It’s that time of year again (Thanksgiving!) when gratitude is on our minds here at CLC. Have you ever wondered how children learn the concept of gratitude? We decided to read up on the topic and here’s what we found.

By Wendi Ostroff

Until 2005, there were few, if any, studies on gratitude and children, but recently more information is being collected on the topic.  Some of the findings seem obvious, that gratitude and happiness are connected, and that doing good for others makes you feel good, too – but some findings are a little more surprising. For example, in a study by researchers Jeffrey J. Froh and Giacomo Bono (authors of Making Grateful Kids: The Science of Building Character, 2014) they found that “grateful kids also report more self-discipline, fulfilling relationships, and engagement with their schools and communities.” In other words, gratitude helps kids to be happier in school and more optimistic about their futures. Gratitude–being thankful and appreciative–can be fostered in kids of all ages. One of the best methods for teaching gratitude is to surround children with adults who model the desired behaviors. If your child is too young to understand the concept of gratitude, there are wonderful books and stories available to help children connect at their level.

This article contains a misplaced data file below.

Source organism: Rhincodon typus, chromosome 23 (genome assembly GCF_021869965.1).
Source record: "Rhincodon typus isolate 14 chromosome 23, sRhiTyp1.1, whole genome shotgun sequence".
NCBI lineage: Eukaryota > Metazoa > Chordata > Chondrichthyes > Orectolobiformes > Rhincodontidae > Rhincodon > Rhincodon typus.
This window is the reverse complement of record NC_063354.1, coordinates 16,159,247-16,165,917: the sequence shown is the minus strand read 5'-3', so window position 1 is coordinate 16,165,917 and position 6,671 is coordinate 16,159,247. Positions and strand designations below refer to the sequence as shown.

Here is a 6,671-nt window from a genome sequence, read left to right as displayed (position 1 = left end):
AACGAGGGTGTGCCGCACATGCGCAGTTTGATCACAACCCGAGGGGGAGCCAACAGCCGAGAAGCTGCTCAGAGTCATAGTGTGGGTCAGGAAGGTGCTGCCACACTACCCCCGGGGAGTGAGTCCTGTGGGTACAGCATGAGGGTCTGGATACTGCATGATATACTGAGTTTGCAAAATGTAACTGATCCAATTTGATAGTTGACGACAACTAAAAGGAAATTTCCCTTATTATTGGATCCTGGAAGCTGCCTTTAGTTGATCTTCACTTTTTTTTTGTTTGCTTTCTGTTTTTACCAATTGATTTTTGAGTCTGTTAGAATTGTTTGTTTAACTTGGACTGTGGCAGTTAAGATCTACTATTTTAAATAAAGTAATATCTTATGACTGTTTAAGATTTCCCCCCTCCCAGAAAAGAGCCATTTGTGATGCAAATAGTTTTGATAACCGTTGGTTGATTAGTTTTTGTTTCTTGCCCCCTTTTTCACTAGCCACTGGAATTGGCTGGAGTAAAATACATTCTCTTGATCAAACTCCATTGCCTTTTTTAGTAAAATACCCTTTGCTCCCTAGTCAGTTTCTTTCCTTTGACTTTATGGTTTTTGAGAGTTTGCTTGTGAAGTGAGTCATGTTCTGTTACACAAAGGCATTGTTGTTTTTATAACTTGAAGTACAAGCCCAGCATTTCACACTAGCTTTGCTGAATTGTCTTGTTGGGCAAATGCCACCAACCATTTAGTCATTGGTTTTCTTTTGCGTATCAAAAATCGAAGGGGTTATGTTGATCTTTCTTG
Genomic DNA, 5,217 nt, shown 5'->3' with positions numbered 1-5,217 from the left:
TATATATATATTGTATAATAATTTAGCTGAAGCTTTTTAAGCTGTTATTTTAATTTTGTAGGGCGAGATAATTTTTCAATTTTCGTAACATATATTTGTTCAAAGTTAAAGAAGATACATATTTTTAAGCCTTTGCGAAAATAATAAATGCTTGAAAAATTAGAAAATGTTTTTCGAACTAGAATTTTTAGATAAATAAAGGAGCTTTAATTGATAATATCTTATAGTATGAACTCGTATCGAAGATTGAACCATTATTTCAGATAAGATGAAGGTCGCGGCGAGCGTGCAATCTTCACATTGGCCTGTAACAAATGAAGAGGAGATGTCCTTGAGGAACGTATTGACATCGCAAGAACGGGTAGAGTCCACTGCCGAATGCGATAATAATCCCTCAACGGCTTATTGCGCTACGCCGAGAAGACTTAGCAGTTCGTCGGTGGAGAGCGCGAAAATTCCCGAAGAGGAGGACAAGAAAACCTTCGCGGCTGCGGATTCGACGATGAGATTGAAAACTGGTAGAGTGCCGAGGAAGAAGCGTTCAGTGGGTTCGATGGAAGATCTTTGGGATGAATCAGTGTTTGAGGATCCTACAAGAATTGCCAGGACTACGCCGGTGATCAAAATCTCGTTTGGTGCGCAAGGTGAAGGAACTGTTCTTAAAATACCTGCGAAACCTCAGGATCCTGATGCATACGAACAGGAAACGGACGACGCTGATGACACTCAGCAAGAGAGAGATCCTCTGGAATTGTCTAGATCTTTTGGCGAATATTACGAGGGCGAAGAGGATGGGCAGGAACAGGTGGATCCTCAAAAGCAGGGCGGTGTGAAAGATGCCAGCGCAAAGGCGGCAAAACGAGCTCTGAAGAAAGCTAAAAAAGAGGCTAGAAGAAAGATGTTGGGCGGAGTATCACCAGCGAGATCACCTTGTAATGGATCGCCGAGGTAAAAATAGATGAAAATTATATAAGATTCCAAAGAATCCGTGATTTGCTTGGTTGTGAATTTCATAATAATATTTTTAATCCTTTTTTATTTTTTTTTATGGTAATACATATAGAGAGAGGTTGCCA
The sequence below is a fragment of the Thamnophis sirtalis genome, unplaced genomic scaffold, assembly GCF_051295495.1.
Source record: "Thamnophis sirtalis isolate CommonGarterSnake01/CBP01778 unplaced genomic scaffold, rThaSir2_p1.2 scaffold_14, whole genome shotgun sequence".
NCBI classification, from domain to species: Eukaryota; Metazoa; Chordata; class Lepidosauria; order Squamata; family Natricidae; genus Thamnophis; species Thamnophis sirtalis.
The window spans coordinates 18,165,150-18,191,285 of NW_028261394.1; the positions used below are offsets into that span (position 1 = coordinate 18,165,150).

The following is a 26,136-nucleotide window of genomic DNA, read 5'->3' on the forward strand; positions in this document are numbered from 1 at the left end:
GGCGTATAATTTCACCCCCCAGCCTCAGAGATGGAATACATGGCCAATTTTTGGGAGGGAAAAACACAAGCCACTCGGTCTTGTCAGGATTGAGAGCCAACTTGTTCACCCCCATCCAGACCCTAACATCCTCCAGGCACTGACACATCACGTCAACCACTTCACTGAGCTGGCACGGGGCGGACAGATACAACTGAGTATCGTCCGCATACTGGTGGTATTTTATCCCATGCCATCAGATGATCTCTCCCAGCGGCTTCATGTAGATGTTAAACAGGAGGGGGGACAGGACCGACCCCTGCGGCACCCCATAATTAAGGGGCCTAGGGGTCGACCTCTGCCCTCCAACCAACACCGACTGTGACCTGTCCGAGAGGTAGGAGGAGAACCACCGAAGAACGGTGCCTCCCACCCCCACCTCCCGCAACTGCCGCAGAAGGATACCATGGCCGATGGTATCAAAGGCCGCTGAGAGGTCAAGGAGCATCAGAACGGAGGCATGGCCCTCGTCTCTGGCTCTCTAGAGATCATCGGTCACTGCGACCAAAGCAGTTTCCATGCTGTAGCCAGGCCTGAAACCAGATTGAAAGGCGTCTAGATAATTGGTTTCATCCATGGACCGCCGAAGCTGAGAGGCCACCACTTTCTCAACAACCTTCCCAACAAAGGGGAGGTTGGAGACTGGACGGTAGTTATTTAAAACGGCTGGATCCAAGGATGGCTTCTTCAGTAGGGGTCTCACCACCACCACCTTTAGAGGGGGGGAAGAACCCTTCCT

Below is a list of articles on the topic of gratitude and children.

  • 19 Children’s Books about Gratitude

This list of books for children includes our favorites The Giving Tree and The Berenstain Bears Count Their Blessings along with many others you will remember from childhood.

  • Seven Ways to Foster Gratitude in Kids

This organization out of Berkeley leads the way in scientific research on this topic.  Their work is referenced in most articles about gratitude and their book Making Grateful Kids is quoted in our introduction.

  • Ten Ways to Raise Grateful Kids

We like most everything coming from PBS Parents and this article is no exception. It provides ten easy-to-follow tips for parents.

  • Gratitude: the cure for entitlement and materialism

Written by Hank Pellissier for Pellissier provides information from experts for combatting entitlement and promoting an attitude of gratitude.